Yeah, you’ve got great traction, an amazing website, and a decent social media presence, but when it’s time to fundraise what are investors looking for on the marketing front?
While not many investors are marketing gurus (ok, most…) what they want to know is how efficient you are with your cash. And as a startup founder (depending if you’re B2B or B2C), many times most of the cash is spent in the marketing department.
So how can you know how efficiently you’re spending in this department?
In this brief post, we’re going to go through some of the most important metrics investors look at when evaluating the effectiveness of your marketing.
1. Customer Acquisition Cost (CAC)
CAC is an important metric because it breaks down the cost to acquire a new customer. Let’s give a quick example; if you run a marketing campaign that costs you $100 to run, and you generate 10 clients, your CAC is $10.
$100 marketing spend / 10 customers = $10 Customer Acquisition Cost (CAC)
2. Monthly Recurring Revenue (MRR)
MRR is a calculation of the total revenue generated by your business from all the active subscriptions. This is important in marketing because it shows how much of your business is coming from predictable revenue vs. one-time purchases. If the ratio of one-time payments to MRR is high, you might want to tailor your marketing for more MRR sales.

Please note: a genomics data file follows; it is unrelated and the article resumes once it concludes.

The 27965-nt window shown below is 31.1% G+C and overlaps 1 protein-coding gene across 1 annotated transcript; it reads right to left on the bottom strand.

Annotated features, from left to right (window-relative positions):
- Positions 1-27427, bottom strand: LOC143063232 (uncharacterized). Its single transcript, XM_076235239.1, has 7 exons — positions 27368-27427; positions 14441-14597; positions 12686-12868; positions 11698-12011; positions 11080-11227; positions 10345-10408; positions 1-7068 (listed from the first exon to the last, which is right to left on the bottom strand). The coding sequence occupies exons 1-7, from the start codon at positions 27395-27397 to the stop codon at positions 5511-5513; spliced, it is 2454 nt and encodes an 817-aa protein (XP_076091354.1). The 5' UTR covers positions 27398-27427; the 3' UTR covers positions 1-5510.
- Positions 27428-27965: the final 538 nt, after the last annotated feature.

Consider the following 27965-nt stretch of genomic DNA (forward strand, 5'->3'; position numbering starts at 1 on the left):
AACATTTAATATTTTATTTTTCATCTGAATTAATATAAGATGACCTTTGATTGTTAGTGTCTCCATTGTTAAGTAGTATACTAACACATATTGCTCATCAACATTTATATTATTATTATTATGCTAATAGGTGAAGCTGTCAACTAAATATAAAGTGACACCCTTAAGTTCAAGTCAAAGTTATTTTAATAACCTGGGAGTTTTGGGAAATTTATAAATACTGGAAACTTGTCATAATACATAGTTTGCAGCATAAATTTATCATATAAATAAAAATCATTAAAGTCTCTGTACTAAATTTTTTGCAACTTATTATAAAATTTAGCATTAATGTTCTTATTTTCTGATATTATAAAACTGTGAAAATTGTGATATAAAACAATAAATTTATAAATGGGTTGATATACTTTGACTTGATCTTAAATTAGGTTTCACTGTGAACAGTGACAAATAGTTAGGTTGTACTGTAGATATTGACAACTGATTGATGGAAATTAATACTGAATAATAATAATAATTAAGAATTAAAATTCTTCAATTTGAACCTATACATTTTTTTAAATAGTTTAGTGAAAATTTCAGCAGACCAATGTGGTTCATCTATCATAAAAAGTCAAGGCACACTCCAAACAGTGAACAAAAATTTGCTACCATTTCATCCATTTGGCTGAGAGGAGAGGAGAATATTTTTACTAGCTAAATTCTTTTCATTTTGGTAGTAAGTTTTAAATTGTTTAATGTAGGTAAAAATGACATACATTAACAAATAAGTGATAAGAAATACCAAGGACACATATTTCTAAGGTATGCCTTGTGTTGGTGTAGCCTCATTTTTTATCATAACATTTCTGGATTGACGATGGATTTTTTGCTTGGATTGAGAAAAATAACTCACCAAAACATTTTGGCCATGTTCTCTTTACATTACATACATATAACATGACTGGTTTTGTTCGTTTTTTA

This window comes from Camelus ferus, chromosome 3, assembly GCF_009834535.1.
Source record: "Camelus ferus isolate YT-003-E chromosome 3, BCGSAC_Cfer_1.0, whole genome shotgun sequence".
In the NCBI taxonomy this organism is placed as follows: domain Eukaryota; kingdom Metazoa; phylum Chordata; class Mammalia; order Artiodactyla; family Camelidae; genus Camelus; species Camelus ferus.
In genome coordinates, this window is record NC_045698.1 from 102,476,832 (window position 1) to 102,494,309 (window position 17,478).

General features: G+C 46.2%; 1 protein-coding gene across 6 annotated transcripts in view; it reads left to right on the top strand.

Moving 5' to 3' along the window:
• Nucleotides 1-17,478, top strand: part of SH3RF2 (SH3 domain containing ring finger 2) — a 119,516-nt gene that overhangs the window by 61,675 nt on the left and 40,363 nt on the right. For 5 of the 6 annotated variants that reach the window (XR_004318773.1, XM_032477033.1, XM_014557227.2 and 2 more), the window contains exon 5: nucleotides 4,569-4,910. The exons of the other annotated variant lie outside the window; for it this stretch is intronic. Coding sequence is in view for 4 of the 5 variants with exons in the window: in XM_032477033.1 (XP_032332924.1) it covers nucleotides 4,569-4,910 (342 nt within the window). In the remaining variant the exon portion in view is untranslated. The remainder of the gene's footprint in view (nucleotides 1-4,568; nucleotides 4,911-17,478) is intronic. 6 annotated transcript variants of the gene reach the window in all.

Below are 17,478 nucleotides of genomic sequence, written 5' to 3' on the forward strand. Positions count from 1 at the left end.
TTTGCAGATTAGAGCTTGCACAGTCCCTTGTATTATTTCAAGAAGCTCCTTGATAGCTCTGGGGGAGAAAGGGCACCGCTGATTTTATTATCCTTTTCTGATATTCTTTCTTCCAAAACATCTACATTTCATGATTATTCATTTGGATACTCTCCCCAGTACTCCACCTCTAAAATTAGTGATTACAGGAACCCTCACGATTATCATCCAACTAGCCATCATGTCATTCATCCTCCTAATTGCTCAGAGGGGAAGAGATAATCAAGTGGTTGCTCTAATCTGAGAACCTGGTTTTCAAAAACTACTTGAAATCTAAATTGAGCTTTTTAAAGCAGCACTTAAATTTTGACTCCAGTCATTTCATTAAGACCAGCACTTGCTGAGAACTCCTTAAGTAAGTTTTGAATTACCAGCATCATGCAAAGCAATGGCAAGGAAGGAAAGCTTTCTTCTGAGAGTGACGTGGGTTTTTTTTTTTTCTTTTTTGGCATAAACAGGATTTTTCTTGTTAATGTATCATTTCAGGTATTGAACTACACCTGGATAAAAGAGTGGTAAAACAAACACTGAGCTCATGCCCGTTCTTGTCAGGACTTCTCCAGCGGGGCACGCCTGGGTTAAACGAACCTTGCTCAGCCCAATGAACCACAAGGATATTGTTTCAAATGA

3. Serviceable Obtainable Market (SOM)
I’m sure many have heard of market sizing & TAM, but the more important market size in SOM when communicating the effectiveness of marketing. The SOM is a measurement of the portion of revenue that a company can capture in a given market. This is important because if you know your current share of that market, you’re able to know the growth potential of your company.
4. Burn Rate (Burn)
The burn rate is simply the amount of money a company is spending each month. The trick here is to understand what percentage of your burn is in marketing spend and how long you have until you run out of money. ALWAYS make sure you have more than 6 months of reserves when approaching investors to make sure you’re in a good spot to negotiate.
5. Lifetime Value (LTV)
LTV is a calculation of how much money a given customer will spend with you over the span of being a customer of yours. If you have a subscription-based business and the price is $10 per month and the average amount of time a customer spends with you is 5 months, your LTV is $50.
$10 per month subscription * 5 month average customer retainment = $50 Lifetime Value (LTV)
6. Average Revenue per Account/User/Customer (ARPA, ARPU, ARPC)
ARPU is a measurement of the total revenue divided by the number of users. A high ARPU is an indicator that you don’t need a ton of customers to build a sustainable business, while a low ARPU is an indicator that a business isn’t positioned for long-term success.
7. Return on Ad Spend (ROAS)
ROAS is simply a measurement on the revenue generated on every ad dollar spent. A general industry average for “good” ROAS is $3 or 3X.